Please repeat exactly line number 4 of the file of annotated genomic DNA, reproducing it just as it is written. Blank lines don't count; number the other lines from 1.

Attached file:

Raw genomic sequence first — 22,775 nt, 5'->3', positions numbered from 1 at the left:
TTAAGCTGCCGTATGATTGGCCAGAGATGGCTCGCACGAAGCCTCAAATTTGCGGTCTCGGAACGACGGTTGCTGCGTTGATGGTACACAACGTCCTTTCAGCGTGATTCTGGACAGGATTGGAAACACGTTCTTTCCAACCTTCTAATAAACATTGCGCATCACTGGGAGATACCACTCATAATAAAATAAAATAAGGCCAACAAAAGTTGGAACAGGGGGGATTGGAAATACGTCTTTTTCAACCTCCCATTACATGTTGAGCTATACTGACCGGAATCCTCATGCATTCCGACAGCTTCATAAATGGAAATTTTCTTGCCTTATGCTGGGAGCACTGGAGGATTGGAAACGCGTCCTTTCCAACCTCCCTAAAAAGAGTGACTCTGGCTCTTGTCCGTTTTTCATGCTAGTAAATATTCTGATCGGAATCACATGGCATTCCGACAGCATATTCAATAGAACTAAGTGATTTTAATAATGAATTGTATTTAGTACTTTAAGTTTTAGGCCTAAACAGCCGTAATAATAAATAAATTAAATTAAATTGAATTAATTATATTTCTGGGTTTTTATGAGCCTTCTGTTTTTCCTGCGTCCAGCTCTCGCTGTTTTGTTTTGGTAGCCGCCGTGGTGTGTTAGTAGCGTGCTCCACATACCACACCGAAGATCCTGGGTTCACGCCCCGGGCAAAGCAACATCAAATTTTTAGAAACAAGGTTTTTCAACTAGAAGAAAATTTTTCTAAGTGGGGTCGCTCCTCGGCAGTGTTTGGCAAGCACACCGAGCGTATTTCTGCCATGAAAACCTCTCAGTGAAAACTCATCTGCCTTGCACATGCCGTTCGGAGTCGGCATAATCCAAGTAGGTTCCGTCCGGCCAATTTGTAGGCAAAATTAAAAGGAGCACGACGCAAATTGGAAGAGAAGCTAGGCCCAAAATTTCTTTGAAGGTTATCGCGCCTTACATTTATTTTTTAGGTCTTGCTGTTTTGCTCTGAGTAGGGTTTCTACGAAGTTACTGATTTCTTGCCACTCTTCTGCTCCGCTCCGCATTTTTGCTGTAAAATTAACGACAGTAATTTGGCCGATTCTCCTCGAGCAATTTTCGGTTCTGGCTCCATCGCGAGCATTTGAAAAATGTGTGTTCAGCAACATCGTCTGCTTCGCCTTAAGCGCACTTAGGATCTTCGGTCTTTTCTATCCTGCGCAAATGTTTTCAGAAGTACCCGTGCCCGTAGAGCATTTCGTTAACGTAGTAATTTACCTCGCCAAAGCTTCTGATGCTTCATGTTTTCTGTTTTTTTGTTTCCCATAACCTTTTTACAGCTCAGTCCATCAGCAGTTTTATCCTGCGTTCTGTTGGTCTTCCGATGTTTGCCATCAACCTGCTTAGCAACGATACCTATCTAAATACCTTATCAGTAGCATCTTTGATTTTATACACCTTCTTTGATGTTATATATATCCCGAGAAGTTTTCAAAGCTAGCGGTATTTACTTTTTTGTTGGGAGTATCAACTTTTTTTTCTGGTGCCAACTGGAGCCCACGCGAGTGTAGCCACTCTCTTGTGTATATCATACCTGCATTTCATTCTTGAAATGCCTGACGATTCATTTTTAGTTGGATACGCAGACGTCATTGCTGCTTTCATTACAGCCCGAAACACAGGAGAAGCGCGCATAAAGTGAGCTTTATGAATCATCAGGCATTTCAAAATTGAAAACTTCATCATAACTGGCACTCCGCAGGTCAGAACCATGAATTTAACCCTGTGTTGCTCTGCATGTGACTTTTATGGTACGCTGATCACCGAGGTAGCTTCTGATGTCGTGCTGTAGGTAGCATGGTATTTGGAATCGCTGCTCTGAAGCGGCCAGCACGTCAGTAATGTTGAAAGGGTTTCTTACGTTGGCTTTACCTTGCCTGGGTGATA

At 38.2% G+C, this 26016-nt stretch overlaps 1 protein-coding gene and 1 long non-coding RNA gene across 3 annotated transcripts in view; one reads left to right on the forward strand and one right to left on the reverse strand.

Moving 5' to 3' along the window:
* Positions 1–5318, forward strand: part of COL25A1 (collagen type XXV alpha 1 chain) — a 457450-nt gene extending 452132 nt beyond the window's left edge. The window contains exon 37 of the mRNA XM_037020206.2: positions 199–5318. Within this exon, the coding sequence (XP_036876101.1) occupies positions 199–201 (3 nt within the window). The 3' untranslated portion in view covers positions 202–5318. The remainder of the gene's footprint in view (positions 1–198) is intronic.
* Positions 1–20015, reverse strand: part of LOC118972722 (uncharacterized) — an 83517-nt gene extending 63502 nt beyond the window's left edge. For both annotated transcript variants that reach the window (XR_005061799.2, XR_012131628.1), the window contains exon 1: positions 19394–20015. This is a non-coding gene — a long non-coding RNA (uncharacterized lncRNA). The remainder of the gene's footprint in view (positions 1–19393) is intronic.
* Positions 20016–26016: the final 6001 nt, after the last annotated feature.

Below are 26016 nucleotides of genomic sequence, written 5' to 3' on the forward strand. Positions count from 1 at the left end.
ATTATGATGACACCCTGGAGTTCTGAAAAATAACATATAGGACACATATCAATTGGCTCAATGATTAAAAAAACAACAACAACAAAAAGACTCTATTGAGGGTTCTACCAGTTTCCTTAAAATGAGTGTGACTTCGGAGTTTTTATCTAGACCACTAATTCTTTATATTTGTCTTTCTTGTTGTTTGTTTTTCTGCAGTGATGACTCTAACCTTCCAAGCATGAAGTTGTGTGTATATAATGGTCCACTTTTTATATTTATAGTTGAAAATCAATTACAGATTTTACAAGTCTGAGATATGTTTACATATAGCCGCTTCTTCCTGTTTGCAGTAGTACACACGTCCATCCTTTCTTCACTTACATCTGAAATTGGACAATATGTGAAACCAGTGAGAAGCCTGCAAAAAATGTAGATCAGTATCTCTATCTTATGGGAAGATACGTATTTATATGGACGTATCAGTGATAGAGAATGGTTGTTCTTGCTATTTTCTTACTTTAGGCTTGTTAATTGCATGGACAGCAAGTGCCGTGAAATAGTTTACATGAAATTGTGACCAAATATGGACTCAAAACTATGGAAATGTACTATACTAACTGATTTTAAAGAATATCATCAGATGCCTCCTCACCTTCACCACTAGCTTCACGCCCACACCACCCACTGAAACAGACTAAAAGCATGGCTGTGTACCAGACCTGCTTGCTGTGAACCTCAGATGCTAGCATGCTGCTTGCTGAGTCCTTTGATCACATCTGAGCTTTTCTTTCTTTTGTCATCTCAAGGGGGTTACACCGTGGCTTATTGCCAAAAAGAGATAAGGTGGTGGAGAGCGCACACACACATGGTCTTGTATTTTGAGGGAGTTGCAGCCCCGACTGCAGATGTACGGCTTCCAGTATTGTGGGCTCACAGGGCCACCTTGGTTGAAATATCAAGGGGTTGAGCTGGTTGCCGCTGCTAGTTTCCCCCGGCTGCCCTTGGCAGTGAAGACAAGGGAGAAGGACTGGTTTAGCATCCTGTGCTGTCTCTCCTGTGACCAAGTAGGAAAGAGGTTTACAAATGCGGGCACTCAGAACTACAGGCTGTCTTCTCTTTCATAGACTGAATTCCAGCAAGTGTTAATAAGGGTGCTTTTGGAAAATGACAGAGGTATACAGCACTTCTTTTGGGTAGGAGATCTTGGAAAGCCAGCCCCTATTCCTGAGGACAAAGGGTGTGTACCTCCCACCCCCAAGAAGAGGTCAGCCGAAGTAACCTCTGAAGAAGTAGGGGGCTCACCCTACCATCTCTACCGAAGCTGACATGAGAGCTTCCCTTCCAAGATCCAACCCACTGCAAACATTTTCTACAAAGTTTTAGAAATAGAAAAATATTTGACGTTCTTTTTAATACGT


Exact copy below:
Moving 5' to 3' along the window: